NIOSHTIC-2 Publications Search
Stucco mason dies in fall from scaffold, April 21, 1989.
Morgantown, WV: U.S. Department of Health and Human Services, Public Health Service, Centers for Disease Control, National Institute for Occupational Safety and Health, FACE 89-35, 1989 Sep; :1-7
A 28 year old male stucco mason died as a result of falling approximately 48 feet from a scaffold. The victim had been employed for 6 months as a stucco mason by a contracting company that had been in operation for 18 months. The company employed 16 workers, including eight stucco masons. The employer had no written safety policy and did not use written safety rules or procedures. At the time of the accident, the victim was working as a member of a 16 person crew assigned to continue work on a six floor college dormitory. The victim apparently began climbing to the next level of scaffolding by stepping onto the bottom guardrail. He had previously been observed climbing from level to level of the scaffolding without using the built in scaffold ladder. The guardrail gave way allowing the victim to fall approximately 48 feet to the ground. It was recommended that where the potential for a fall from an elevation exists, employers should ensure that fall protection equipment is provided and used by the workers. Employers should conduct initial and periodic inspections of erected scaffolding. Employers should comply with OSHA standards 1926.451(a)(4) which requires that guardrails and toeboards be installed on all open sides and ends of platforms more than 10 feet above ground or floor and 1926.451(a)(6), which requires screens between guardrails and toeboards where persons are required to work or pass under the scaffold.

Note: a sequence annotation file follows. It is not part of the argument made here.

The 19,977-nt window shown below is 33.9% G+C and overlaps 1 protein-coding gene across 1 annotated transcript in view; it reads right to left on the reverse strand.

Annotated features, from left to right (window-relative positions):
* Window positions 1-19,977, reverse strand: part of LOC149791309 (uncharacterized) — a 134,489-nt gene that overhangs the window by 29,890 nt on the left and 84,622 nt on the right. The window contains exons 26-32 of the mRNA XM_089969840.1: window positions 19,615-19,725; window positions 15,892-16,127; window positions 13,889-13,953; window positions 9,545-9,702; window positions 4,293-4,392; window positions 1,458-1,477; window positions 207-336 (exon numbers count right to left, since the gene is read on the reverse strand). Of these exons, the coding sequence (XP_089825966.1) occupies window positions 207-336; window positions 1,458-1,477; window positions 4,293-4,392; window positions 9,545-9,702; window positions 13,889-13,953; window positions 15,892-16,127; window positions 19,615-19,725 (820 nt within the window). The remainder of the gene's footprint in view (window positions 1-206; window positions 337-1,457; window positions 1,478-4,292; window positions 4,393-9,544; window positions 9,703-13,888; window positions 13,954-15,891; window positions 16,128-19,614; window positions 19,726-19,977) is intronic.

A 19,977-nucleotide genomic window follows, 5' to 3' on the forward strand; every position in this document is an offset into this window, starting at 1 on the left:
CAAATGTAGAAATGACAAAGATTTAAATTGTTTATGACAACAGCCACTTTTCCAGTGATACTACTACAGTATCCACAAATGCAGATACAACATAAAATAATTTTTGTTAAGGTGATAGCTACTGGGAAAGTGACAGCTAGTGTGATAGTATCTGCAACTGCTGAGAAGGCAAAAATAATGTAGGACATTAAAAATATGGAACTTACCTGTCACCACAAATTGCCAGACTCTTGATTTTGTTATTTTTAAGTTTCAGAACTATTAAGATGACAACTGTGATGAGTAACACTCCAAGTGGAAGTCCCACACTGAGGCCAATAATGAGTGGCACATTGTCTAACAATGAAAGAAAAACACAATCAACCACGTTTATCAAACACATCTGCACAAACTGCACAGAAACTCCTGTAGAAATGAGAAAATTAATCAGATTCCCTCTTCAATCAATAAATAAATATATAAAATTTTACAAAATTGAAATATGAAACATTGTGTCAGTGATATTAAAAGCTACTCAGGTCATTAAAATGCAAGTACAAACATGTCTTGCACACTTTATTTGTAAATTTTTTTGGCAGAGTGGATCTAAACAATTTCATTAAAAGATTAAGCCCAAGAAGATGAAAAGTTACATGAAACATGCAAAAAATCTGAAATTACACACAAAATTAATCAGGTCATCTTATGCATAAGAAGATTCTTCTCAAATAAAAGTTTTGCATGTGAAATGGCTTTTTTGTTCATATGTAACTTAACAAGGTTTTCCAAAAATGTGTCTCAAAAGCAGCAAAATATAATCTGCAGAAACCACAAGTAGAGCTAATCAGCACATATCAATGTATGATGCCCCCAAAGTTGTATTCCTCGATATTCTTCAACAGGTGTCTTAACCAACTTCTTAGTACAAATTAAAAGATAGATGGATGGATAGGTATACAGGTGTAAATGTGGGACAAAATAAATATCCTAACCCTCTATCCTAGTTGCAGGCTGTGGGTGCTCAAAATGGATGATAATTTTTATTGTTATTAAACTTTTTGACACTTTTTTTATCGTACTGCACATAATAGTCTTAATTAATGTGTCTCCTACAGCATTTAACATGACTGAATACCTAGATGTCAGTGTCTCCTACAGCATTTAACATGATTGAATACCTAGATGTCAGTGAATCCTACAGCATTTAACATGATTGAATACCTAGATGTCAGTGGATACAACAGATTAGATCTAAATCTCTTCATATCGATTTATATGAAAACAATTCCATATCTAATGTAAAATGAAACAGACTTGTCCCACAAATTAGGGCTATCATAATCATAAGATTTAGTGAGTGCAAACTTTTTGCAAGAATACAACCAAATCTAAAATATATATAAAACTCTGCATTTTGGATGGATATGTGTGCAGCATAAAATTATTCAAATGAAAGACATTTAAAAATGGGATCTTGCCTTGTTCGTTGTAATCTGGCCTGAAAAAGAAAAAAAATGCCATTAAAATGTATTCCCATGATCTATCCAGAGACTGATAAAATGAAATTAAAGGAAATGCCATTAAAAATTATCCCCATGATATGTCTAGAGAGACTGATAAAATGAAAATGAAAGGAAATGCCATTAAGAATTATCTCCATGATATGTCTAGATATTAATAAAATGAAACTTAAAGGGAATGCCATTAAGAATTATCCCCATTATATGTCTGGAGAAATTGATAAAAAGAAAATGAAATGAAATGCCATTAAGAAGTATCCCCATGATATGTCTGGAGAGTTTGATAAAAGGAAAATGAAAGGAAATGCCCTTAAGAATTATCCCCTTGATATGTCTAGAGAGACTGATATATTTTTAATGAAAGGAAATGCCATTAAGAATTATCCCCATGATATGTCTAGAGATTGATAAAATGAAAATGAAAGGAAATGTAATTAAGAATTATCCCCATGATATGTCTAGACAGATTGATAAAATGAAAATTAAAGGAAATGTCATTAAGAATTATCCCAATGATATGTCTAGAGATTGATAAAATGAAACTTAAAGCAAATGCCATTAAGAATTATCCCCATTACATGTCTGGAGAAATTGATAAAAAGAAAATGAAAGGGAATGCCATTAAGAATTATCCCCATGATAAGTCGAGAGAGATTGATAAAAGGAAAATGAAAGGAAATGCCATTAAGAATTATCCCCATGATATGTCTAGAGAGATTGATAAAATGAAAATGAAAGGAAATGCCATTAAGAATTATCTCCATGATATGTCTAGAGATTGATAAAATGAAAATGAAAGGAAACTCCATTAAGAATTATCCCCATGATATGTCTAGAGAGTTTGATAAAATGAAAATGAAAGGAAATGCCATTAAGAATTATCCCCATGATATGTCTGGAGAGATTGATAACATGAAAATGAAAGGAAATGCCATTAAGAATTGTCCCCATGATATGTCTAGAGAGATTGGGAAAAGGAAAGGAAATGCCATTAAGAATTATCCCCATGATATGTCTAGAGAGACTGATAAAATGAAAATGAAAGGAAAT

NIOSH-Author; FACE-89-35; Region-4; Safety-practices; Accident-analysis; Construction-industry; Construction-workers; Safety-equipment; Construction-Search
Field Studies; Fatality Assessment and Control Evaluation
NTIS Accession No.
National Institute for Occupational Safety and Health
Page last reviewed: April 12, 2019
Content source: National Institute for Occupational Safety and Health Education and Information Division